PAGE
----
September 1945 in Japan
Soon after the official surrender of Japan, General MacArthur moved his headquarters into the Dai Ichi building in Tokyo. At noon, 8 September 1945, on the terrace of the U.S. Embassy, he met an honor guard from the 1st Calvary Division; they held the Stars and Stripes that had flown over the Capitol Building in Washington D.C. on 7 December 1941 – Pearl Harbor Day. As the red, white and blue began to rise… MacArthur said, “General Eichelberger, have our country’s flag unfurled and in Tokyo’s sun let it wave its full glory as a symbol of hope for the oppressed and as a harbinger of victory for the right.”
Immediately after the ceremony, Major Paul Kraus and his MPs and a throng of reporters, (including George Jones of the New York Times) surrounded the home of Hideki Tojo. The general shot himself in the chest before anyone could enter his office. The bullet missed his heart. At the 48th Evacuation Hospital, he told Gen. Eichelberger, “I am sorry to have given General Eichelberger so much trouble.” The general asked, “Do you mean tonight or the last few years?” The answer was, “Tonight. I want General Eichelberger to have my new saber.”
The night before Prince Konoye was to be sent to Sugamo Prison, he drank poison and died. (I personally feel that the prince might have been acquitted of war criminal charges at the trials. He had tried for years to bring peace, his mistake being having chosen the Soviets as mediators and Stalin blocked him at every step.)
In reply of Allied and liberated Japanese press opinions of the Emperor, MacArthur was determined not to humiliate him: “To do so,” the general said, “would be to outrage the feelings of the Japanese people and make a martyr of the Emperor in their eyes.” As a student of Asian cultures, he proved to be correct. It would take two weeks, but the Emperor requested an interview with the general himself.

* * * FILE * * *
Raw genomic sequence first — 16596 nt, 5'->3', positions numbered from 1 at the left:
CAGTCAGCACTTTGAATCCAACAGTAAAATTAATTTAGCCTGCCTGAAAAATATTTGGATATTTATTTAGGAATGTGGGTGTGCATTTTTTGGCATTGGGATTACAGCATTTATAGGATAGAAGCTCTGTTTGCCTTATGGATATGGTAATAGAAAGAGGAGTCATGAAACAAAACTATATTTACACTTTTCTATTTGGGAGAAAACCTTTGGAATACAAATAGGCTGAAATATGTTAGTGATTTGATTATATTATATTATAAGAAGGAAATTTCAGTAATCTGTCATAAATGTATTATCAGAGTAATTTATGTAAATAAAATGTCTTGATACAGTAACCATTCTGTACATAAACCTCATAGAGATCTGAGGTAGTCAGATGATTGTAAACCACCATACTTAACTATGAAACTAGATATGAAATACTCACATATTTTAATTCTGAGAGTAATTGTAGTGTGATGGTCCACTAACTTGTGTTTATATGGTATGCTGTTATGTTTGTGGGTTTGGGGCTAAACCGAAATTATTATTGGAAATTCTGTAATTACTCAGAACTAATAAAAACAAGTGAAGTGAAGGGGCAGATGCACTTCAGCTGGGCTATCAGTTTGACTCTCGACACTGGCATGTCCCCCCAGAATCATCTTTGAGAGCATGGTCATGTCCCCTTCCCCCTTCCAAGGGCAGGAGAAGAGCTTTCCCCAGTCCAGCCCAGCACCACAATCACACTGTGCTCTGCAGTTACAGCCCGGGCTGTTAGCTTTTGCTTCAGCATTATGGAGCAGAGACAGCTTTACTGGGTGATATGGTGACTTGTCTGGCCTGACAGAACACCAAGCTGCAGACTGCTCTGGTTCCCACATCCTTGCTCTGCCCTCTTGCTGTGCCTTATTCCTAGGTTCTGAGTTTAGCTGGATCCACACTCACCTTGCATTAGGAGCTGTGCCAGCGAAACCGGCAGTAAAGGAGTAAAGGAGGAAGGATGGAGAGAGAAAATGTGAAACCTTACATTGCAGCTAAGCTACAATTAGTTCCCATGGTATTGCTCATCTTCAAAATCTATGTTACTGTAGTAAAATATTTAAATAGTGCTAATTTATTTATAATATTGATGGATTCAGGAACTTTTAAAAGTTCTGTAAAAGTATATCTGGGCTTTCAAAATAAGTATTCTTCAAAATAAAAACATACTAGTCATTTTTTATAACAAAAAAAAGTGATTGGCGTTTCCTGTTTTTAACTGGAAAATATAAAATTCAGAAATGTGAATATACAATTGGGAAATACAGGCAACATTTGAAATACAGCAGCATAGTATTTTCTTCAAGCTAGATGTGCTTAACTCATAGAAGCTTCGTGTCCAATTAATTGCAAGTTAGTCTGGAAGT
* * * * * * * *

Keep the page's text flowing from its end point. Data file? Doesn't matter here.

His Majesty arrived in his ancient limousine with Grand Chamberlain Fujita and was met with a salute from General Bonner F. Fellers. When Fellers’ hand dropped, the Emperor grabbed it. An interpreter quickly explained that the Emperor was happy to see him. Fellers replied, “I am honored to meet you. Come in and meet General MacArthur.” Nervously, Hirohito allowed himself to be escorted up the staircase to the general’s office. Trying to ease the tension, MacArthur told him he had been presented to his father, Emperor Taisho, after the Russian-Japanese War and offered Hirohito an American cigarette. The Emperor’s hand shook as it was lit and the general then dismissed everyone except the interpreter. The conversation before an open fire was observed, unknowingly, by Mrs. MacArthur and their son, Arthur who hid behind the long red drapes.
The emperor had been forewarned not to assume any responsibility for the war, but he did just that.”I come to you, General MacArthur, to offer myself to the judgement of the powers you represent as the one to bear sole responsibility for every political and military decision made and action taken by my people in the conduct of this war.”
MacArthur freely admitted being moved “to the marrow of my bones. He was an Emperor by inherent birth, but in that instant I knew I faced the First Gentleman of Japan in his own right.”
The Japanese acknowledged, without reservations, the temporal power of the current shogun, but revered what was eternal. (The Imperial Palace)
Resources: U.S. Signal Corps; “The Rising Sun” by John Toland; Gene Slover’s US Navy Papers; historyinanhour.com
Posted on April 25, 2013, in Uncategorized, WWII and tagged family history, History, Japan, MacArthur, Military, Military History, Pacific War, Prince Konoye, veterans, WWII. Bookmark the permalink. 39 Comments.